MIT’s Depth-Sensing Imaging System Can See Through Dense Fog

Guy Satat, a graduate student in the MIT Media Lab, who led the new study. (Credit: Melanie Gonick/MIT)

A novel system capable of creating images of objects hidden by fog so thick that human vision cannot penetrate it has been built by researchers at MIT. The system can also gauge the objects’ distance.

An inability to handle foggy driving conditions has been one of the main hurdles to the progress of autonomous vehicular navigation systems that use visible light, which are superior to radar-based systems for their high resolution and ability to track lane markers and read road signs. Therefore, the MIT system could be a vital step toward self-driving cars.

The team tested the system using a small tank of water containing the vibrating motor from a humidifier immersed in it. In fog so thick that human vision was only able to penetrate 36 cm; the system could resolve images of objects and gauge their depth at a range of 57 cm.

Fifty-seven centimeters is not a significant distance, but the fog formed for the study was a lot denser than any that a human driver would have to struggle with; in the real world, a usual fog might afford a visibility of around 30 to 50 m. The crucial point is that the system did better than human vision, while a majority of imaging systems performs a lot worse. A navigation system that was even more or less as a human driver at driving in mist would be an enormous breakthrough.

I decided to take on the challenge of developing a system that can see through actual fog. We’re dealing with realistic fog, which is dense, dynamic, and heterogeneous. It is constantly moving and changing, with patches of denser or less-dense fog. Other methods are not designed to cope with such realistic scenarios.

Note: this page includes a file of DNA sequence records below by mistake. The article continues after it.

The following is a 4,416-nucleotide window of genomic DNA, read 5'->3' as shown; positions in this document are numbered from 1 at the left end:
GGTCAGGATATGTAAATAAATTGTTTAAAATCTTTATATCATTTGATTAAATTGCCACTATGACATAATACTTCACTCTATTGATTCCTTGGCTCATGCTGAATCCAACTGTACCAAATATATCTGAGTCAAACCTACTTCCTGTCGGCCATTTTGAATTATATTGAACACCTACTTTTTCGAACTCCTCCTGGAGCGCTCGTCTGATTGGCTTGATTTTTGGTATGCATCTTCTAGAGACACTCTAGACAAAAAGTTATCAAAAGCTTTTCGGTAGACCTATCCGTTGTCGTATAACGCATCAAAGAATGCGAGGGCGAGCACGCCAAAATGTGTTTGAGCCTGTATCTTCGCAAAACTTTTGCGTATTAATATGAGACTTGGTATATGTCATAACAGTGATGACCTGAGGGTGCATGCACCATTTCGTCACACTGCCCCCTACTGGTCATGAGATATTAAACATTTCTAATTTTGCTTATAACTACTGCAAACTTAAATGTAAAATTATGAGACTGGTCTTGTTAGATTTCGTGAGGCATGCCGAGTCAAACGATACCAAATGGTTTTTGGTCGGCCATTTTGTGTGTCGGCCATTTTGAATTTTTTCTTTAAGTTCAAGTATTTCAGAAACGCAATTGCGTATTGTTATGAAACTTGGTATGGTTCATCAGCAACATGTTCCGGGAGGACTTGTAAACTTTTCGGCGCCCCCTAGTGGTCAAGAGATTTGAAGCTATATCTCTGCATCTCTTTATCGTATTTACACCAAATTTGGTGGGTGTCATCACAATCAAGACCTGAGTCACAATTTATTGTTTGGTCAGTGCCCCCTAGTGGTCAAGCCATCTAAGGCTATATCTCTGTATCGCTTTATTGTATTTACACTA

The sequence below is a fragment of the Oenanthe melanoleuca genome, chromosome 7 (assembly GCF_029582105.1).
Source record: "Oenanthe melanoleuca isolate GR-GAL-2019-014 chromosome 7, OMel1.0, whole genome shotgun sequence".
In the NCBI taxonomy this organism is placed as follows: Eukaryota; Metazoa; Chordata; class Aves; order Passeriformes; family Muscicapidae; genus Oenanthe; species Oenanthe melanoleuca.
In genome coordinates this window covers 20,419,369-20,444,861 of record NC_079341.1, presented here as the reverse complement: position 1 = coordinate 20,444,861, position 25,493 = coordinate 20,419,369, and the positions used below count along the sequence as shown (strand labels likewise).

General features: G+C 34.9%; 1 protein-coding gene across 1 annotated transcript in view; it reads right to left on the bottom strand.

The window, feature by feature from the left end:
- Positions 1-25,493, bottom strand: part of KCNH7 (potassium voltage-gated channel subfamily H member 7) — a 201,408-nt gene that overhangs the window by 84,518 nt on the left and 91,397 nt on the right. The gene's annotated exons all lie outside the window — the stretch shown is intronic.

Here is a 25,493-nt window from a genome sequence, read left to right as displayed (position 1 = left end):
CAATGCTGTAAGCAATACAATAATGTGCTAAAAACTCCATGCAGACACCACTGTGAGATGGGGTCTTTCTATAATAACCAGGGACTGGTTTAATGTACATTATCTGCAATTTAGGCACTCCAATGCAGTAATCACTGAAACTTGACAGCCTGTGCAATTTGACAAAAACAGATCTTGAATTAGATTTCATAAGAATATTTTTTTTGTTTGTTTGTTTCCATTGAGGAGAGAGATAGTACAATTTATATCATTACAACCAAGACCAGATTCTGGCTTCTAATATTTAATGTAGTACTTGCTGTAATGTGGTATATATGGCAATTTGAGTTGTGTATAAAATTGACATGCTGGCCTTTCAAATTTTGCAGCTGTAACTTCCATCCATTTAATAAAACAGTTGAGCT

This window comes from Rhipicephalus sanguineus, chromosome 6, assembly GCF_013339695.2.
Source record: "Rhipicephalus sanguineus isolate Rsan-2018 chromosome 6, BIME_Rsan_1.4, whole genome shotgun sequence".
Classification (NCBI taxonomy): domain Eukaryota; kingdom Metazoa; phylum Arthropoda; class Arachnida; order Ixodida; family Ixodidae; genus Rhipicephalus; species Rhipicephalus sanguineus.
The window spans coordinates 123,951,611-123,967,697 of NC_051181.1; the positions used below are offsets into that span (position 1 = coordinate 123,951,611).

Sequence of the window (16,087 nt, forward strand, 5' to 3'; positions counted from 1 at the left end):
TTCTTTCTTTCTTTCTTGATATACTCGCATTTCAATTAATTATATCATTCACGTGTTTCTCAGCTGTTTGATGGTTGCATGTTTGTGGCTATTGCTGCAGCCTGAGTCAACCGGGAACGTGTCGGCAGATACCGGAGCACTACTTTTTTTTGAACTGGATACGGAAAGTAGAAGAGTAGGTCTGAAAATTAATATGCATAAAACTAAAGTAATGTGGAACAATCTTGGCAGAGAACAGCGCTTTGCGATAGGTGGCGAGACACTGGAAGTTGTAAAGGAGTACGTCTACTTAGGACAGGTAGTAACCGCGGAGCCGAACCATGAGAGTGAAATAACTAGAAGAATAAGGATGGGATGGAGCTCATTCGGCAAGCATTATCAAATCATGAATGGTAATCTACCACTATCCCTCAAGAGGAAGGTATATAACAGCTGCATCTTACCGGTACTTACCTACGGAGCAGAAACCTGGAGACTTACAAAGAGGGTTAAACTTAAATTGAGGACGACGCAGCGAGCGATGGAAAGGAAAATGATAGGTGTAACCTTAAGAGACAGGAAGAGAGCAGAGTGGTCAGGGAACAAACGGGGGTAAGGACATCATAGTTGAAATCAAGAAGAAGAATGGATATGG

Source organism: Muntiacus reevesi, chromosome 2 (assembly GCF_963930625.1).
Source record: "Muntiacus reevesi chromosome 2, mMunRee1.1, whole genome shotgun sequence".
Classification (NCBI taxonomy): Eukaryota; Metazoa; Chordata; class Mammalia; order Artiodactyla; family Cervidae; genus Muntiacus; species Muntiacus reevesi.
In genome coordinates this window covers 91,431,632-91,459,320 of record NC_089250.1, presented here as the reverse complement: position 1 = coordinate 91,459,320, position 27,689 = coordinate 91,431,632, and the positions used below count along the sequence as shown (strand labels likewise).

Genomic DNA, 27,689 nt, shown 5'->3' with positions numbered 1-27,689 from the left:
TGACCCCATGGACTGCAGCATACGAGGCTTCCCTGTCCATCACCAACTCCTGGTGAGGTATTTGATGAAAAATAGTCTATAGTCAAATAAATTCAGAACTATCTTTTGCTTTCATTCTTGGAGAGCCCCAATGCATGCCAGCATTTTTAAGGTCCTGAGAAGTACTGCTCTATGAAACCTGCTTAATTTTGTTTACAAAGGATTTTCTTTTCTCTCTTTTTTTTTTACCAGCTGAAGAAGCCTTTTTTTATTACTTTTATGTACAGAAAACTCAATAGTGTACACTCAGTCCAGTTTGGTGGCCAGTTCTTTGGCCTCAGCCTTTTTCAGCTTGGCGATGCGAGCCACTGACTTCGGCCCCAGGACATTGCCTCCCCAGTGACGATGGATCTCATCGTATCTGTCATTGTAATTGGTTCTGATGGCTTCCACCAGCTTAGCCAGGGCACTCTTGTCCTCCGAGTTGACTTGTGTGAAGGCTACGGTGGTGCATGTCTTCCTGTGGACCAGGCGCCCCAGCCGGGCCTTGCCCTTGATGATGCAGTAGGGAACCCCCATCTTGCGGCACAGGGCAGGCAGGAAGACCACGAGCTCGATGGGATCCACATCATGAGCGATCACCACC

Guy Satat, Graduate Student, Media Lab, MIT

A paper illustrating their system will be presented by Satat and his colleagues at the International Conference on Computational Photography in May. Satat is the paper’s first author, and he is joined by his thesis advisor, associate professor of media arts and sciences Ramesh Raskar, and by Matthew Tancik, who was a graduate student in electrical engineering and computer science when the work was done.

Playing the odds

Similar to many of the projects carried out in Raskar’s Camera Culture Group, the new system employs a time-of-flight camera, which fires ultrashort bursts of laser light into a scene and measures the time taken for their reflections to return.

On a clear day, the light’s return time realistically shows the distances of the objects that reflected it. But fog causes light to “scatter,” or bounce around in haphazard ways. In foggy weather, a majority of the light that reaches the camera’s sensor will have been reflected by floating water droplets, not by the types of objects that autonomous vehicles need to dodge. And even the light that does reflect from possible obstacles will arrive at various times, having been rebounded by water droplets on both the way out and the way back.

The MIT system overcomes this issue by using statistics. The patterns fashioned by fog-reflected light differ according to the density of fog: Normally, light penetrates less deeply into a thick fog than it does into a light fog. But the MIT team was able to demonstrate that, regardless of how thick the fog, the arrival times of the reflected light follow a statistical pattern known as a gamma distribution.